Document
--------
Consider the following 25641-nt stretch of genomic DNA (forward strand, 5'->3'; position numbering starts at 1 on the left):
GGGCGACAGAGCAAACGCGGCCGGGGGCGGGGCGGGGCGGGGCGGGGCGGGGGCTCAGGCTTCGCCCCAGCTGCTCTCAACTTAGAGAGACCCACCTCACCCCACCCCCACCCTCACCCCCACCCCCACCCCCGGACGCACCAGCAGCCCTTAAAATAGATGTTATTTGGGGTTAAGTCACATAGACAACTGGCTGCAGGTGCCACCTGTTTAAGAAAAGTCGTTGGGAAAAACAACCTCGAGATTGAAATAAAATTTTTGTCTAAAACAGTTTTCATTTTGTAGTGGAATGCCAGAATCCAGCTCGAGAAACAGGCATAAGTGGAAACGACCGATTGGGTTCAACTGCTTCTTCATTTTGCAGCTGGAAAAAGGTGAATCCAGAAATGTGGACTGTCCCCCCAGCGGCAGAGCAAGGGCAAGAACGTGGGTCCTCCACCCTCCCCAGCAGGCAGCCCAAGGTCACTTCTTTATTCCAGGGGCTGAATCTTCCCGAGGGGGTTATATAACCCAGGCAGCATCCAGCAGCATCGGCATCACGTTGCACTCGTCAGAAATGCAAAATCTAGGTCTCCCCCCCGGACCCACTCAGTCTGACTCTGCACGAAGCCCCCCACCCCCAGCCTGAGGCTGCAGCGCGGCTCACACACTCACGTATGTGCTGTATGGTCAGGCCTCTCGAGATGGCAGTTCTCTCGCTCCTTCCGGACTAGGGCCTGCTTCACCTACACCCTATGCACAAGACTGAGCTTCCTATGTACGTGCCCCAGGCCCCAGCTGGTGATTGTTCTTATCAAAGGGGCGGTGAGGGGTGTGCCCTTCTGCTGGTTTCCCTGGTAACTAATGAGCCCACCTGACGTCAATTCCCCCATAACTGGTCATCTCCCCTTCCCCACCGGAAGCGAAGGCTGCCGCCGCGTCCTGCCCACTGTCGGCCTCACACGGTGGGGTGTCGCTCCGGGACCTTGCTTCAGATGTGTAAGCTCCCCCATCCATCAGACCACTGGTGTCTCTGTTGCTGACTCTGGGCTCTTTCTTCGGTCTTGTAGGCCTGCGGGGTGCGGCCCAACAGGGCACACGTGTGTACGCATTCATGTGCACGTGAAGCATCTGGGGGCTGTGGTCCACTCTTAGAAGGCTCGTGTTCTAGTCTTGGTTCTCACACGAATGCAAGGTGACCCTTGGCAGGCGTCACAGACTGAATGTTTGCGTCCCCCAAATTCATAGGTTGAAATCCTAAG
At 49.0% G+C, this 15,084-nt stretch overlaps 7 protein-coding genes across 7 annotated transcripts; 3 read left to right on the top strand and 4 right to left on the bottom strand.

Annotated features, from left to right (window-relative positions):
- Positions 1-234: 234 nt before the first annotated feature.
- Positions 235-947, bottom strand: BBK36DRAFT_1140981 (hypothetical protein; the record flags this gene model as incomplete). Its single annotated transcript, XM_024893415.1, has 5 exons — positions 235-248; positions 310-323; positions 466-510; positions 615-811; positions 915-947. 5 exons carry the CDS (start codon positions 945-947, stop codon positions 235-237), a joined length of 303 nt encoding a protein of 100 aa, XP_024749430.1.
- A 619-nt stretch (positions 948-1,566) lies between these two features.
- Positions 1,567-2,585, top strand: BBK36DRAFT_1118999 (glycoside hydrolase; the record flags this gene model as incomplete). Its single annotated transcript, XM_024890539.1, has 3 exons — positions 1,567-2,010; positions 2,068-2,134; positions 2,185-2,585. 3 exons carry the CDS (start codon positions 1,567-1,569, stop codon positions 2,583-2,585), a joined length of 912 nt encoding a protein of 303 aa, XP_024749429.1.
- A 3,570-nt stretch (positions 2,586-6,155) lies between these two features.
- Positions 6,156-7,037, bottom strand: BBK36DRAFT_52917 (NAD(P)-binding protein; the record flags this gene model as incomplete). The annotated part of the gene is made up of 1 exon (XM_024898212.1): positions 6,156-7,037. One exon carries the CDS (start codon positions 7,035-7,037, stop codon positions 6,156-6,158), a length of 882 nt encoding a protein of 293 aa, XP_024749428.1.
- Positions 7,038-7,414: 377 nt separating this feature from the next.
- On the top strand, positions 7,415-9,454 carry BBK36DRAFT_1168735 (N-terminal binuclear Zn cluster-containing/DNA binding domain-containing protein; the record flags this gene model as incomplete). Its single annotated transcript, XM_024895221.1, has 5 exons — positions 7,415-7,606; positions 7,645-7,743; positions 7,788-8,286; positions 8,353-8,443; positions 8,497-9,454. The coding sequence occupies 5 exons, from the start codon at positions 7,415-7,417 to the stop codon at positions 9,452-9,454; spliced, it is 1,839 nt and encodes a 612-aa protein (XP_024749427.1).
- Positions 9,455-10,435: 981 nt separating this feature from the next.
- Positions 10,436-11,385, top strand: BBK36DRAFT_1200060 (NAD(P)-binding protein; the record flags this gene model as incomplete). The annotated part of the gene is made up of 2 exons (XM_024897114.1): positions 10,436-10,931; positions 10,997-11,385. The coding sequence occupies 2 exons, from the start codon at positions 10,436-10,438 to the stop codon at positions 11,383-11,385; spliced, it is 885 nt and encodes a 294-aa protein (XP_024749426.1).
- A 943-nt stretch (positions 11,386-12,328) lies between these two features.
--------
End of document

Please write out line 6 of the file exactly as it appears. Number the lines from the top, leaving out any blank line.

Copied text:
- Positions 235-947, bottom strand: BBK36DRAFT_1140981 (hypothetical protein; the record flags this gene model as incomplete). Its single annotated transcript, XM_024893415.1, has 5 exons — positions 235-248; positions 310-323; positions 466-510; positions 615-811; positions 915-947. 5 exons carry the CDS (start codon positions 945-947, stop codon positions 235-237), a joined length of 303 nt encoding a protein of 100 aa, XP_024749430.1.